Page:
Madonna and Child with Saint Anne and the Infant Saint John

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Miki Hamano
Professor Foreman
History of Art 2B
April 16th 2012

Madonna and Child with Saint Anne and the Infant Saint John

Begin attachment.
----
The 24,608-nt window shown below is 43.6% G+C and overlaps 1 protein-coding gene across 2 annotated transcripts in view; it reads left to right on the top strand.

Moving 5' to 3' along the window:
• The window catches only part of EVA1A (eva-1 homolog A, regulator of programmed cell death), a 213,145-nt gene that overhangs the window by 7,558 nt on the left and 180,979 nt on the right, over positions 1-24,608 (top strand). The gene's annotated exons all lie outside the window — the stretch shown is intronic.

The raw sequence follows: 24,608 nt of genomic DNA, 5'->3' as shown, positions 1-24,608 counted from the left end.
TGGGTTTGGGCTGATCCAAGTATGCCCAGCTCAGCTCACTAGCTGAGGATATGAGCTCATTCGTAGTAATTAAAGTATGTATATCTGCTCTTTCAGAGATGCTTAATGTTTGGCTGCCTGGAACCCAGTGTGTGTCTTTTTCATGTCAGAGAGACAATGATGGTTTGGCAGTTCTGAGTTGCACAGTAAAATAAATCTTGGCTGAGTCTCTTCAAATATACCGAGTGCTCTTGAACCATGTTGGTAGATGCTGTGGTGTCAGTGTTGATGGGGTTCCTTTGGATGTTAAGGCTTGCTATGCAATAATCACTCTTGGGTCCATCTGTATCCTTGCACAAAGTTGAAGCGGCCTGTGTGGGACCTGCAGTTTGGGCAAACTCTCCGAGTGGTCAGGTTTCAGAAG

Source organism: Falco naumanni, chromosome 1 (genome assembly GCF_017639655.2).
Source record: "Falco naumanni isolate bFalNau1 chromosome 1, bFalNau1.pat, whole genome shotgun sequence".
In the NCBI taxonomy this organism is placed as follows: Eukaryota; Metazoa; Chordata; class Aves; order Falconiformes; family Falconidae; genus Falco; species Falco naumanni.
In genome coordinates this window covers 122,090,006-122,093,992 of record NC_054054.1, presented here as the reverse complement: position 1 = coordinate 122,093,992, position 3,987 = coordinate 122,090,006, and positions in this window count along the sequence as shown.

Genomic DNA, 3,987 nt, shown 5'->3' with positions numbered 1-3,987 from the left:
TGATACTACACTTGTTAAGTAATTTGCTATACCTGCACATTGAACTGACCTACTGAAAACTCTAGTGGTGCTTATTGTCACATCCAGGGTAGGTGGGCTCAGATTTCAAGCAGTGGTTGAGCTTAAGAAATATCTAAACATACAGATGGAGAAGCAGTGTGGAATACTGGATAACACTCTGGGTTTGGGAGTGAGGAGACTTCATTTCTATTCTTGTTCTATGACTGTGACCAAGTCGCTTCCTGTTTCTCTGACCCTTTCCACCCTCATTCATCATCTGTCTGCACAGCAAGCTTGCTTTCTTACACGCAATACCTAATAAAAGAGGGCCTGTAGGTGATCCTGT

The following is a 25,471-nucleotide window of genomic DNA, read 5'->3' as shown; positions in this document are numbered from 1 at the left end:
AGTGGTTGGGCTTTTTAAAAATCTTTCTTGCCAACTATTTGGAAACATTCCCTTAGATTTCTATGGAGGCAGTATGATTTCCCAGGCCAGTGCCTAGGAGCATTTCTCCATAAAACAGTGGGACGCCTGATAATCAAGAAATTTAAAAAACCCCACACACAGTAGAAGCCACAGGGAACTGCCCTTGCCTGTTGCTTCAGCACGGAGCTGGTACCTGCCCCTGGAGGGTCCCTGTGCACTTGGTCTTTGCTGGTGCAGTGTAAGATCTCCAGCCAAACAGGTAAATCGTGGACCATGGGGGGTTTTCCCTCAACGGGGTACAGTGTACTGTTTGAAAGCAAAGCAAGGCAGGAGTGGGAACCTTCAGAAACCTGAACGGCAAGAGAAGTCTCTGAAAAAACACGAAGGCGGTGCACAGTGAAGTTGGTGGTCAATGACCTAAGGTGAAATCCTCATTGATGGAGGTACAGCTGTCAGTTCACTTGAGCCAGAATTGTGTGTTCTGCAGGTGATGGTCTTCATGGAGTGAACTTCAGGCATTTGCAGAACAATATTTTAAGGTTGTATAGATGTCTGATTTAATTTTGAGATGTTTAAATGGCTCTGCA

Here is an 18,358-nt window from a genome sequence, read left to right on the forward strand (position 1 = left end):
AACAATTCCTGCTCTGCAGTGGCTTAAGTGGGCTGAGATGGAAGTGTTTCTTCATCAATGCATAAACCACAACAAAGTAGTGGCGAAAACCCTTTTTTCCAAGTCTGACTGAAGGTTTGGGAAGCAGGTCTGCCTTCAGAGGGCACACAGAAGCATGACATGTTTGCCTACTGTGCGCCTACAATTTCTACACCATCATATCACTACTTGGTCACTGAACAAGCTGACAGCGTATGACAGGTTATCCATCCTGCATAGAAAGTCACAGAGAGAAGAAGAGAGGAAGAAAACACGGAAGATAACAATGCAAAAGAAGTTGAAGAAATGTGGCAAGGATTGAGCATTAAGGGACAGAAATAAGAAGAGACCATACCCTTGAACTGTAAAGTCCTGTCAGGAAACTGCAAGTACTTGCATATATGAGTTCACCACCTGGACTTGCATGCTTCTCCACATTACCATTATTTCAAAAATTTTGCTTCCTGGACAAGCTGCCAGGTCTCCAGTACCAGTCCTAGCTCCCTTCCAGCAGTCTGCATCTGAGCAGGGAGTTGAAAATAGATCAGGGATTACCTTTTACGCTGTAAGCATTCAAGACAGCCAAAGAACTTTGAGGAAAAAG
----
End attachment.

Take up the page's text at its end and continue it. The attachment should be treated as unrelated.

Madonna and Child with Saint Anne and the Infant Saint John(22-3), sometimes called The Burlington House Cartoon, is a drawing by Leonardo da Vinci. The drawing is in charcoal and black and white chalk, on eight sheets of paper glued together. Because of its large size and format the drawing is presumed to be a cartoon for a painting. No painting by Leonardo exists that is based directly on this cartoon. The drawing depicts the Virgin Mary seated on the knees of her mother St Anne and holding the Child Jesus while St. John the Baptist, the cousin of Jesus, stands to the right. It was either executed in around 1499–1500, when the artist was in Milan. It currently hangs in the National Gallery in London. In the first the cartoon acted as a type of stencil, thousands of small holes pricked the edges of each line and a bag of charcoal dust was “pounced” upon the cartoon.  In the second the cartoon acted as carbon paper, the back of the image was coated with charcoal dust and the image was carefully traced.  Since either process was messy and damaged the original paper, very few of these survive.  Those that remain were typically created for paintings that weren’t executed. His cartoon may even outshine his paintings, using only charcoal and white chalk on paper. he manages to create an illusion of depth and convey emotion.  Look at the image closely and you can see that he used very few lines and used the combination of charcoal and chalk to bring his method of chiaroscuro to the drawing.  His hatching, visible here and there beneath the extensive blurring, curves around volumes and creates the misty atmosphere. We also need to see the strong triangular composition. The composition of the four figures is fairly tight, with the Virgin Mary clearly interacting actively with the infant Jesus. The knees of the two women point different...
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